SENATE BILL REPORT
This analysis was prepared by non-partisan legislative staff for the use of legislative members in their deliberations. This analysis is not a part of the legislation nor does it constitute a statement of legislative intent.
As of January 21, 2019
Title: An act relating to extending collective bargaining rights to assistant attorneys general.
Brief Description: Extending collective bargaining rights to assistant attorneys general.
Sponsors: Senators Hunt, Conway, Keiser, Dhingra, Saldaña, Kuderer and Pedersen.
Committee Activity: Labor & Commerce: 1/21/19.
SENATE COMMITTEE ON LABOR & COMMERCE
Staff: Jarrett Sacks (786-7448)
Background: The Personnel System Reform Act (PSRA) provides for collective bargaining of wages, hours, and other terms and conditions of employment with classified employees of state agencies and institutions of higher education. Employees covered by the PSRA include all state civil service employees except:
employees covered by the Public Employees' Collective Bargaining Act;
members of the Washington Management Service;
internal auditors in any agency; and
any employee of the Public Employment Relations Commission, the Office of Financial Management, or the Office of Risk Management.
The attorney general (AG) is authorized to appoint assistants and set their compensation. Assistant attorneys general (AAGs) are explicitly excluded from state civil service laws. As a result, the PSRA does not cover AAGs.
Summary of Bill: The bill as referred to committee not considered.
Summary of Bill (Proposed Substitute): AAGs are granted the right to collectively bargain under the PSRA. The right to collectively bargain does not include division chiefs, deputy attorneys general, the solicitor general, assistant attorneys general in the labor and personnel division, special assistant attorneys general, confidential employees, or any assistant or deputy attorney general who reports directly to the AG.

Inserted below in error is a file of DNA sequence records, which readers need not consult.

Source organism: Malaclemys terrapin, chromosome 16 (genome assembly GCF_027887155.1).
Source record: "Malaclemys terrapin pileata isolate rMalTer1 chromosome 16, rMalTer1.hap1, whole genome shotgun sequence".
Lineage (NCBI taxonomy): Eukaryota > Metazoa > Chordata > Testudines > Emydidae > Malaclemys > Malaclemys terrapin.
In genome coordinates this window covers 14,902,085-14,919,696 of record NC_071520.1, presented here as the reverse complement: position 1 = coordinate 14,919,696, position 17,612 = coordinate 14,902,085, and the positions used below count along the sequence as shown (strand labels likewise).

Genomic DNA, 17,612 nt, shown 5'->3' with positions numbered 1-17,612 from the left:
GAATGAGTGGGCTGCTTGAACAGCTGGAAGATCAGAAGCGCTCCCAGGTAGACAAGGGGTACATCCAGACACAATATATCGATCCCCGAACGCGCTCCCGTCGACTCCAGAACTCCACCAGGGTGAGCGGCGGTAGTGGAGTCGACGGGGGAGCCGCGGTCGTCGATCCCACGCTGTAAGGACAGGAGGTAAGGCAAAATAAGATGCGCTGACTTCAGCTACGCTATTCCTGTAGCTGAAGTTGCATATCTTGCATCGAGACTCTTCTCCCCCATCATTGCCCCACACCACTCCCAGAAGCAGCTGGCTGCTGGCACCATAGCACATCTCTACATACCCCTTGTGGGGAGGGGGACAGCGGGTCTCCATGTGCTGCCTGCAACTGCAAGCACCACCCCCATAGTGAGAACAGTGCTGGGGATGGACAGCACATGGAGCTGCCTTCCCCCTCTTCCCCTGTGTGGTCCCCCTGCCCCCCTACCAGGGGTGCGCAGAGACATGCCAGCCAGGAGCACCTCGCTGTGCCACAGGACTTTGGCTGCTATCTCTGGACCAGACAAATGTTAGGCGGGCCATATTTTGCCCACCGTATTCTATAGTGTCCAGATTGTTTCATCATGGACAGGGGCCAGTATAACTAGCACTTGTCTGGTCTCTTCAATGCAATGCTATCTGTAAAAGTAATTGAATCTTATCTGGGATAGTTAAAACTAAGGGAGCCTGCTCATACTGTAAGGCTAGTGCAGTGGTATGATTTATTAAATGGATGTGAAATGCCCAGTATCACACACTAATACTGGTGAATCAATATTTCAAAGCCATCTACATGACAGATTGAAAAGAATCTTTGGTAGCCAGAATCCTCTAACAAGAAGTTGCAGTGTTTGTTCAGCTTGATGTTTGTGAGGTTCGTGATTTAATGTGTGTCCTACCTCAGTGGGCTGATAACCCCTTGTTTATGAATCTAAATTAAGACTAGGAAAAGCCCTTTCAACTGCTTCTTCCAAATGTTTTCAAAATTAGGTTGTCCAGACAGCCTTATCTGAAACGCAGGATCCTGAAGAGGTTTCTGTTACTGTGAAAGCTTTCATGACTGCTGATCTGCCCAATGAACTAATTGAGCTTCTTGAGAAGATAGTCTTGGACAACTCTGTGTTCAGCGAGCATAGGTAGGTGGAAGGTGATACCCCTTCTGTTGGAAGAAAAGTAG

The only unit appropriate for bargaining is a statewide unit of all AAGs not otherwise excluded. The Governor or the Governor's designee and the exclusive bargaining representative must negotiate one master collective bargaining agreement for AAGs.
Fiscal Note: Requested on January 16, 2019.
Creates Committee/Commission/Task Force that includes Legislative members: No.
Effective Date: Ninety days after adjournment of session in which bill is passed.
Staff Summary of Public Testimony on Proposed Substitute: PRO: AAGs make $14,500 less on average than their public sector peers. They also do not have the same salary predictability. Raises for AAGs are sporadic, which means they cannot plan ahead or prepare for life events. When the AG's office receives appropriations for raises, it is not always predictable as to how the raises will be distributed, and the distribution may not be even. The bill would normalize compensation and help the AG's office retain employees.
Persons Testifying: PRO: Mike Webb, Chief of Staff, Office of the Attorney General; Allyson Bazan; Caroline Cress, Assistant Attorney General; Kaythryn McCleod, citizen; Anne Hall, citizen; Dennis Eagle, Washington Federation of State Employees.
Persons Signed In To Testify But Not Testifying: No one.